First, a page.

Licensed & Insured. Crawl space Encapsulation and Mold Remediation

Benefits of Crawl Space Encapsulation – Nashville

a room with a wood ceiling

The Benefits of Crawl Space Encapsulation

What is Crawl Space Encapsulation?

Crawl space encapsulation is one of the most effective methods of sealing your crawl space. This entails coating the floor and walls with hefty sheets of white plastic. 

You’d also need a sump pump and a dehumidifier to keep the subterranean space dry and mold-free. Finally, it boils down to a dry crawl space, which has numerous advantages

Let us investigate.

The Advantages of Crawl Space Encapsulation

Improved Structural Integrity

When you have a moist crawl area, it undermines the foundation of your home.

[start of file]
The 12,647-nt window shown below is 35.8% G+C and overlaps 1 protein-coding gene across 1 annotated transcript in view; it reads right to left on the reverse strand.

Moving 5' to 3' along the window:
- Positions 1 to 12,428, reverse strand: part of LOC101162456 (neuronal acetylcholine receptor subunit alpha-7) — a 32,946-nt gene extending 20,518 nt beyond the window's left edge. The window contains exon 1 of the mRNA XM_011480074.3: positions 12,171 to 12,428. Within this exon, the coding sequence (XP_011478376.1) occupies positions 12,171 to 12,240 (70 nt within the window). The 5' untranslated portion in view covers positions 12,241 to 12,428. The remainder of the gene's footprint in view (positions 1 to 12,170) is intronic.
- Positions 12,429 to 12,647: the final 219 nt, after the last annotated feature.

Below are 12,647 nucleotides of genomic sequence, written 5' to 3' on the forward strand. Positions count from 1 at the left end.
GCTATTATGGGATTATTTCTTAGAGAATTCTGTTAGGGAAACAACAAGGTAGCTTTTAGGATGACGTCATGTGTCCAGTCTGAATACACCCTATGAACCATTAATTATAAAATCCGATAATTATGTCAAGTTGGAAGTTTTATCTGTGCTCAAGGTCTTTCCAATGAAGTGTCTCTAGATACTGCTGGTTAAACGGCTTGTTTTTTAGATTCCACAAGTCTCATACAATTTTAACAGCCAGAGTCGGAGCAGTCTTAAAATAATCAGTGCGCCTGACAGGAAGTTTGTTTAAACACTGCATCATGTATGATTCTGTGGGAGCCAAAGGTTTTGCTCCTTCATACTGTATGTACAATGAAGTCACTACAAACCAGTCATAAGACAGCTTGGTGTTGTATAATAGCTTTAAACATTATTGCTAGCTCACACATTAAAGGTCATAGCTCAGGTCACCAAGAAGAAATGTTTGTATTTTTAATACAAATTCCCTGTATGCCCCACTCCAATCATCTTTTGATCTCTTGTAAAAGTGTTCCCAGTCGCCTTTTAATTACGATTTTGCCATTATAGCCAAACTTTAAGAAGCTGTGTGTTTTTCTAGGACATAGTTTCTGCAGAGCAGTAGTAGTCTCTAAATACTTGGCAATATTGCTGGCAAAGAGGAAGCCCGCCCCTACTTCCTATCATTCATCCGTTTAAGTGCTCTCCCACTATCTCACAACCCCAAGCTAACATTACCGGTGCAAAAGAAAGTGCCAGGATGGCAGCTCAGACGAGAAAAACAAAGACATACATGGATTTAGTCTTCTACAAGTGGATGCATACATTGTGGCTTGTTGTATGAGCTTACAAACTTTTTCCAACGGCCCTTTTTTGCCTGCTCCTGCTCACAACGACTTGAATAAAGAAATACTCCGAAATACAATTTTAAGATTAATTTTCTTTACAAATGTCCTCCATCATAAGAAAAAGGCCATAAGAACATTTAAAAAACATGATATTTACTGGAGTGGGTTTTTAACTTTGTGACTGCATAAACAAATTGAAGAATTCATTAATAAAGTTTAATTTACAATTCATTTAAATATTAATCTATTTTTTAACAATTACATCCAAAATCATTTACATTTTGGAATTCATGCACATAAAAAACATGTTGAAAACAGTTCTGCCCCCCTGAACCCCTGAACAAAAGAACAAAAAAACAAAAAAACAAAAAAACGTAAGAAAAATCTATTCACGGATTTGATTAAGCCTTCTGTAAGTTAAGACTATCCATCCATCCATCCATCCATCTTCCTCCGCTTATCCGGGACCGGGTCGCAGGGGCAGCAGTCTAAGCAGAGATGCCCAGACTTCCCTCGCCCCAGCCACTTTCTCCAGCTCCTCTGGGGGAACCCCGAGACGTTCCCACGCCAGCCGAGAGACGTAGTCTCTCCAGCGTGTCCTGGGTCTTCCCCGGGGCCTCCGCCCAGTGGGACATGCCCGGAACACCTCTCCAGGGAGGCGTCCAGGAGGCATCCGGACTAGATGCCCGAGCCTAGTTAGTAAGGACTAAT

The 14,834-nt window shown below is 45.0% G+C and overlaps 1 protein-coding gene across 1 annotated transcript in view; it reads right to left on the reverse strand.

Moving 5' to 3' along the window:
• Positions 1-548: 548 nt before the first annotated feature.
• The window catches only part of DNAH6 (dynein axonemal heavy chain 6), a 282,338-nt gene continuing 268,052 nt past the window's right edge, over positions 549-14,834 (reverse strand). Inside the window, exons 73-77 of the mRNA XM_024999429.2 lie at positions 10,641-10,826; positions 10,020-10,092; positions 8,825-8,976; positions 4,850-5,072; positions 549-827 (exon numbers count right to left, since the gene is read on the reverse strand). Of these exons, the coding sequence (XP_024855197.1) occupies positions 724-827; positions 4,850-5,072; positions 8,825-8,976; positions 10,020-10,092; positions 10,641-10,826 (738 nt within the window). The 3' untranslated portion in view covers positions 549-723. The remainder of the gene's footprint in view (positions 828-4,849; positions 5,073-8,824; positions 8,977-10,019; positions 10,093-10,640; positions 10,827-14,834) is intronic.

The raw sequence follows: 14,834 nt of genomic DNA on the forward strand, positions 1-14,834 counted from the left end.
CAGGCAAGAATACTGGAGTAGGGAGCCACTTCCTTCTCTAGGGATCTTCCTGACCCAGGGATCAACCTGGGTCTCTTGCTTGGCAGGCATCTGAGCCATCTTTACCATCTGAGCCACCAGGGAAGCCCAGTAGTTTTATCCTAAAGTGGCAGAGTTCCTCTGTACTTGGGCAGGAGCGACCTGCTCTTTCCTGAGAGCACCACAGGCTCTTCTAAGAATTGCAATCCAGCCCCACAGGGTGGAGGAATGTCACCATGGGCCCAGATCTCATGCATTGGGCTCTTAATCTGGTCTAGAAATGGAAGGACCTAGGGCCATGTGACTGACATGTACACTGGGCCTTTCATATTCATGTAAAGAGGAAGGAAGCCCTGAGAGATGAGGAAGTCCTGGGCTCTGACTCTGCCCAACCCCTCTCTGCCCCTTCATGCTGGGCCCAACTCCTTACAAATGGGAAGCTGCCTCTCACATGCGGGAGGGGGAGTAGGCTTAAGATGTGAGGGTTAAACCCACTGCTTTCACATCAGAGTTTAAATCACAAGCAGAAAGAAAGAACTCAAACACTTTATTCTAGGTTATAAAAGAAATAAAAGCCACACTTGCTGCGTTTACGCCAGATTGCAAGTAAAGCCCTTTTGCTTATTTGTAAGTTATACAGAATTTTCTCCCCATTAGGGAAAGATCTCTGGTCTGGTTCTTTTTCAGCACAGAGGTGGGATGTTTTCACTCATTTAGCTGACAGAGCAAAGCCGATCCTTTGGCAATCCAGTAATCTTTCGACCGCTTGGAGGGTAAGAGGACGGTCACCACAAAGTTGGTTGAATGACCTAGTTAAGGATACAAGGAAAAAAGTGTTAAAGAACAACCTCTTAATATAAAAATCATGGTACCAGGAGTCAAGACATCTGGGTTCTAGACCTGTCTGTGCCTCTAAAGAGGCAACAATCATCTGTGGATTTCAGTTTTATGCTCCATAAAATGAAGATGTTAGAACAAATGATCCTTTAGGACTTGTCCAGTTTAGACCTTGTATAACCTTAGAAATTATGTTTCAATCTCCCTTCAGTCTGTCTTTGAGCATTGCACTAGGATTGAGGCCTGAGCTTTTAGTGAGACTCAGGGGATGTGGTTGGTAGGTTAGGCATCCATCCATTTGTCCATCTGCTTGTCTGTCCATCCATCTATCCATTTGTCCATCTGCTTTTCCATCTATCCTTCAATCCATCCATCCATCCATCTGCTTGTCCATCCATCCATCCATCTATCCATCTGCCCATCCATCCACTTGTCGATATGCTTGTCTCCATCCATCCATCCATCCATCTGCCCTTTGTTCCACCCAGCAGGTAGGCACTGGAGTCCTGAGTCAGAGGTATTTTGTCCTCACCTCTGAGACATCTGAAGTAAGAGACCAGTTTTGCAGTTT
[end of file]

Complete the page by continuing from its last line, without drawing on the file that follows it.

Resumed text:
This is why gutter systems are designed to divert water away from the house. However, having a gutter system is pointless if the crawl area is constantly soaked.

Crawl space encapsulation can help prevent structural problems if you keep the soil that supports your foundation dry.

Enhanced Energy Savings

Adding insulation and air conditioning to your crawl area can help you save money on electricity. 

When you choose crawl space encapsulation, you should immediately feel a change. 

In the summer, it is much more difficult to cool your home if the crawl area is packed with hot air that remains humid. 

When the damp air from the crawl space is removed, your air conditioning system should be able to perform better and more efficiently, keeping your home at the proper temperature all year.

Less pests and mold

Mold and mildew thrive in wet crawl spaces, so if you want to keep them at bay, make sure your crawl space is dry and moisture-free. 

Mildew can easily spread throughout the house if it grows in the crawl space. It not only leaves mildew streaks everywhere, but it also rots wood, which can be tough to remove.